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Introducing Body Co.

Have you noticed our new look? If you have visited our Instagram or facebook pages recently you may have noticed some flashes of our new logo, new name and some pretty new images.

Aside from the vanity of a facelift, you may also be wondering why we are messing with a good thing? Why am I going out of my way to confuse our clients with all of these changes? The short answer is because we are committed to you and are making short term changes to meet the long term needs of our clients.

In the next week, RPM Physiotherapy will become Body Co. When I started the business as a sole practitioner it made sense to co-brand with RPM Total Fitness, our dear friends and home for the last 4 years. However, since that time we have grown. We have listened to our clients and incorporated services that collectively address your whole health and your whole family. While we continue to work, thrive and collaborate with RPM Total Fitness, our old name no longer represents all the amazing ways we can support your health. We wanted a name and vision that was more inclusive of all of the practitioners and services you have come to trust. As such, Body Co. was born.

 

So why Body Co?

The scope of our practitioners may be broad but we are all ultimately students of the human body.   

Our vision is to empower strength, celebrate diversity and nurture potential in the human body.

Just like the systems of the body, we don’t operate as independent entities. We work collectively, supporting whole systems, whole minds and whole bodies.

We believe in specialized and individualized care that is specific to the needs, strengths and challenges of every body.

We are excited for things to come. We are honoured every day by what you have helped us build and welcome this new phase of our business with open arms. Mostly, we are thankful for your continued loyalty, support and community and can’t wait for you to join us on this journey.

 

We will be releasing our new website in the next week and I hope that you will love the new look as much as we do.

If you have enjoyed this blog and would like to learn more about health and wellness from our team of expert practitioners, sign up for our mailing list or follow us on facebook and Instagram.

 

Demystifying Diastasis-Rectus Abdominus

The first year of mother-hood is accompanied by vast physical, hormonal and emotional changes. The female body undergoes remarkable transformation during pregnancy, the most obvious change being the growth of the abdomen, stretching to accommodate the growing fetus. In fact, studies show that during the third trimester around 70% of pregnant women develop a condition of over-stretched abdominal muscles (Boissonnault & Blaschak, 1988). This over-stretching is medically referred to as Diastasis-Rectus Abdominus (DRA) and occurs along the linea alba, the tendon that cuts through the middle of your “six-pack muscle.”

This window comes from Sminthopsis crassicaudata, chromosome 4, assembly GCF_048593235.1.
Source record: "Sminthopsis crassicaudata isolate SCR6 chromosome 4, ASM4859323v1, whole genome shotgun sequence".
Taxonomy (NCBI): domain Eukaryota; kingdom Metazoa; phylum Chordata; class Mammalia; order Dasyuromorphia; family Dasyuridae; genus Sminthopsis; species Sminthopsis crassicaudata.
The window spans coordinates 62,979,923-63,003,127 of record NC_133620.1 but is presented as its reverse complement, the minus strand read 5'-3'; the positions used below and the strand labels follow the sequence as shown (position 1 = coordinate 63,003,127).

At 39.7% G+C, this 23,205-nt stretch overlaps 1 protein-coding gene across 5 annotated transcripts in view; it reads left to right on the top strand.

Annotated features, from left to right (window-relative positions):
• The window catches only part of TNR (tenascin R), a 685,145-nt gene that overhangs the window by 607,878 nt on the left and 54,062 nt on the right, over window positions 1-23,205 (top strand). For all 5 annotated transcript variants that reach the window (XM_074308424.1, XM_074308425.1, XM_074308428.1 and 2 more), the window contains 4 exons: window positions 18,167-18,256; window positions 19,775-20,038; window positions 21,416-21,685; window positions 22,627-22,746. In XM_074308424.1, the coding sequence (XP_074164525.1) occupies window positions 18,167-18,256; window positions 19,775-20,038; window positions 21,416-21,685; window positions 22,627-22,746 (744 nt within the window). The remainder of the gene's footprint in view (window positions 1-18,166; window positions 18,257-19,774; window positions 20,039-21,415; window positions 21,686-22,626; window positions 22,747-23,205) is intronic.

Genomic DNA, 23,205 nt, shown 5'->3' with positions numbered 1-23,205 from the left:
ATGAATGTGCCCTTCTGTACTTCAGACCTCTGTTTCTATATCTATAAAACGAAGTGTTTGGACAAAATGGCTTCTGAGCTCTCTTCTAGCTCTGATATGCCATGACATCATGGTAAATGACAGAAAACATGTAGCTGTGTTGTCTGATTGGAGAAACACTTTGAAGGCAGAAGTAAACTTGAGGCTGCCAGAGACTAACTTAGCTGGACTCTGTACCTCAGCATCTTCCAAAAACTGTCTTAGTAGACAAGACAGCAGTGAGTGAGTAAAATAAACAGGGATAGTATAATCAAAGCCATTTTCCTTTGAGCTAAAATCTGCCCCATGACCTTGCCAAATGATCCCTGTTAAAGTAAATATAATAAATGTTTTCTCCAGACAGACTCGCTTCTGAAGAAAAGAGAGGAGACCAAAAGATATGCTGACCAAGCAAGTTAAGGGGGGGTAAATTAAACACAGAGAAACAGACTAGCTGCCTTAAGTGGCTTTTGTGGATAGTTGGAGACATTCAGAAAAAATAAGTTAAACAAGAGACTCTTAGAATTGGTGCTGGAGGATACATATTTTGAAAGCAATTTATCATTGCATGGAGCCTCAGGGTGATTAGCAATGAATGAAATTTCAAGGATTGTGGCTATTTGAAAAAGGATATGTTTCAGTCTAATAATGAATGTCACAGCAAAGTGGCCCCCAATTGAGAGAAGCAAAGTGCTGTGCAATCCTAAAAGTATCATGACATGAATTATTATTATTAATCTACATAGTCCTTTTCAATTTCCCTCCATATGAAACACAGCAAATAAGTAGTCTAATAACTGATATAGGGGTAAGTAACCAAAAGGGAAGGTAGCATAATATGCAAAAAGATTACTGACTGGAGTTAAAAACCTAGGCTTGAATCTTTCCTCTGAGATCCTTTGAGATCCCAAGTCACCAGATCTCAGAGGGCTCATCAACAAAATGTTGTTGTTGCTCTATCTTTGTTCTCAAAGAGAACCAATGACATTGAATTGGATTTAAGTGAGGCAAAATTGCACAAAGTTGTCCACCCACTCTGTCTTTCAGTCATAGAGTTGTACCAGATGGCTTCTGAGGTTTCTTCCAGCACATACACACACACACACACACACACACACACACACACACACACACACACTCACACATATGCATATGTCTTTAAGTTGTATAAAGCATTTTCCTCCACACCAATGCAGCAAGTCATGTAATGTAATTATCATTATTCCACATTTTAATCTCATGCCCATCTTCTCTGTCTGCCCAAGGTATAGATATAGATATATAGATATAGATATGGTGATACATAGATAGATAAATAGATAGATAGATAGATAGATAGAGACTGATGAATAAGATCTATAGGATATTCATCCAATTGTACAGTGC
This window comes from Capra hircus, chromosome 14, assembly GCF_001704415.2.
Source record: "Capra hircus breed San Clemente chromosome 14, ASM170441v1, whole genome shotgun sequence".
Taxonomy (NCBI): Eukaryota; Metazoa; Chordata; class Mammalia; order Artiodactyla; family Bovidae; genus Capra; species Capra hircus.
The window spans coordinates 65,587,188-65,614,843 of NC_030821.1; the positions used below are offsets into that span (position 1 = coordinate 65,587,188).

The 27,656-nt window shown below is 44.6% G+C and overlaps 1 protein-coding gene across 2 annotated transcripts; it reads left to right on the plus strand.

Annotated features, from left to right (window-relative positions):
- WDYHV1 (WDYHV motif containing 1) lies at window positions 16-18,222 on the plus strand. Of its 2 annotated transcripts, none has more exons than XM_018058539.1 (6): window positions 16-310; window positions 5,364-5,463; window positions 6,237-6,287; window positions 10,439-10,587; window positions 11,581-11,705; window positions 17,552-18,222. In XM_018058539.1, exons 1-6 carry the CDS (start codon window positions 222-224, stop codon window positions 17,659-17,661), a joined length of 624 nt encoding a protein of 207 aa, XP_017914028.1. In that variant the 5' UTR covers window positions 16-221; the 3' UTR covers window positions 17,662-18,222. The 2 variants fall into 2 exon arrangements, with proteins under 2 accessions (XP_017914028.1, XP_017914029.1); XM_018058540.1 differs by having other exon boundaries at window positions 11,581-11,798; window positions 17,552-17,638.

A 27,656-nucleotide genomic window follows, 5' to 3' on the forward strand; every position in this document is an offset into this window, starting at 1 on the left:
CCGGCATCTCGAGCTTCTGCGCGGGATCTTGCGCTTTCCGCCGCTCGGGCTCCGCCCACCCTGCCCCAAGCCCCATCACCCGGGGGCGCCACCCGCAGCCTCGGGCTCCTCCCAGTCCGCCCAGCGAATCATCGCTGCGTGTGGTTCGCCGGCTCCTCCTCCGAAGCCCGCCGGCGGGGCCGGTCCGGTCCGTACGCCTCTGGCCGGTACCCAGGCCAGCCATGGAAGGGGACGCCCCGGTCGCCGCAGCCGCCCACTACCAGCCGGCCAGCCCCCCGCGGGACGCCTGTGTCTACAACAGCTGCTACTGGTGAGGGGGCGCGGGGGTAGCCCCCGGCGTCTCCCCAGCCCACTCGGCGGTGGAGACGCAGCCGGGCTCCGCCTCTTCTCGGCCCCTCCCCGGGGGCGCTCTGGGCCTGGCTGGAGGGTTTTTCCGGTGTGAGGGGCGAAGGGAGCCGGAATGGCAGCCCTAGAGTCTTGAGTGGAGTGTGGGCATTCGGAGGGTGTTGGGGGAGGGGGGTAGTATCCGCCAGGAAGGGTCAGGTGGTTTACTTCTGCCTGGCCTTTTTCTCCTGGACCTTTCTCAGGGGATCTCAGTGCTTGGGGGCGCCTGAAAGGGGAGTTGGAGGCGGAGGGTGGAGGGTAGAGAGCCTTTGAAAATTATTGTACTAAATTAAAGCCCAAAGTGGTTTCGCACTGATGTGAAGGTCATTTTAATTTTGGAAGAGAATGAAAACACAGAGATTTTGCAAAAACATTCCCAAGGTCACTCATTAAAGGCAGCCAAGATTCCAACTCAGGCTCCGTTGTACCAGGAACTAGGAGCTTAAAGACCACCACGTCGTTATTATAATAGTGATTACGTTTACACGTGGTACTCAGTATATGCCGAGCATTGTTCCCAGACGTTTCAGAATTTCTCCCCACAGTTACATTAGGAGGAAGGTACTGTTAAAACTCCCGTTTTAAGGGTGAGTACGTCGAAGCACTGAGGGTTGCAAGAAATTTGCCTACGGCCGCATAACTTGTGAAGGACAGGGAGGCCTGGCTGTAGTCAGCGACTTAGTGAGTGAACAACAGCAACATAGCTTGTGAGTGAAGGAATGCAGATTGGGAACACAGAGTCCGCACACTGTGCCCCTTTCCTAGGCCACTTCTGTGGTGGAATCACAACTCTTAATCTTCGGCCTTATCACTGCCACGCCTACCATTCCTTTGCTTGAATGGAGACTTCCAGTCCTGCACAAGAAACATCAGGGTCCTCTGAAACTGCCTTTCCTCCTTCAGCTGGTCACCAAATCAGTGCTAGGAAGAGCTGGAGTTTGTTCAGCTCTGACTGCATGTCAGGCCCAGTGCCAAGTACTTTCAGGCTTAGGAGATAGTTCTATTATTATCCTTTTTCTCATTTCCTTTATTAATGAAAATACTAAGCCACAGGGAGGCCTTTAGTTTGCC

DRA is most commonly identified by measuring the space between the two inner edges of your rectus abdominus muscle (six-pack muscle). This is referred to as Inter-Recti Distance (IRD). In a clinical setting, finger widths are often used to measure this space. An IRD of two or more fingers widths is considered to be a DRA (Noble, 1982). However, IRD is not the only measurement to consider when diagnosing DRA. More recent studies have been focusing on the tension that one is able to generate along the abdominal wall and the linea alba. What that means is that the distance between your six-pack muscles is not the be all and end all. The ability of the abdomen to generate force, fully contract and maintain its structural integrity is more relevant than finger widths.

 

 

Identifying Diastasis-Rectus Abdominus

 

Let me be perfectly clear, DRA is a normal change that occurs during pregnancy. Your lower ribs will flare, the pelvis will broaden and your abdominal wall must expand to accommodate the watermelon-sized uterus underneath. It is the persistence of a DRA in the postnatal period which is not ideal. This is because the lack of abdominal tone, endurance or integrity can lead to dysfunctions elsewhere in the body. Many of the symptoms reported by women during their first year of mother hood can be explained by an underlying DRA. Some of these common symptoms include low back pain, pelvic area pain, stress urinary incontinence and urogynecological discomfort. Researchers Parker, Millar and Dugan (2009) found that 74% of women seeking care for low back and pelvic pain had a DRA. Multiple pregnancies very close together, previous abdominal surgeries and a mean maternal age greater than 34 years old have been shown to increase one’s risk of developing a DRA.

 

Currently, postpartum care consists of a six-week follow-up with a family physician. Granted there are no complications with delivery, surgical incisions or perineal sutures, the majority of women are cleared by their physicians at six weeks to resume all regular activity. Sperstad, Tennfjord, Hilde, Ellstrom-Engh and Bo (2016) observed a DRA present in 60% of the women at six weeks postpartum. Diastasis-Rectus Abdominus is often overlooked by physicians, although the awareness around the condition is growing, it is important for women to advocate for themselves and ensure they are getting the right care.

 

Steps to Core Restoration:

In the case of repairing Diastasis-Rectus Abdominus it is vital to strengthen the deep core muscles and to establish functional thoracic and pelvic floor mechanics. Diaphragmatic breathing and correct kegel work are important places to start for new moms looking to fix DRA. Following your six-week check up with your physician, I would recommend booking with a Pelvic Floor Physiotherapist. They will help you to restore all the muscles of the pelvis and pelvic floor, which are often significantly impacted by pregnancy and birth. It is well understood that the maximal contraction of the transversus abdominus muscle (your deep corset-like abdominal muscle) relies on the full contraction of the muscles of your pelvic floor. In other words, you can perform plenty of Rocky Balboa-style crunches (strongly NOT recommended) without actually engaging the right muscles because your pelvic floor has not fully recovered. Osteopathic manual therapy can offer additional relief and restoration by increasing the mobility of the thoracic spine, thoracic diaphragm and pelvis.  

Florence is due to begin her research on “The effects of global osteopathic treatment on diastasis-rectus abdominus in postnatal women” in the fall. If you are interested in participating in her research or learning more, please contact her via e-mail at: Florence@rpmstudio.ca

 

FLORENCE BOWEN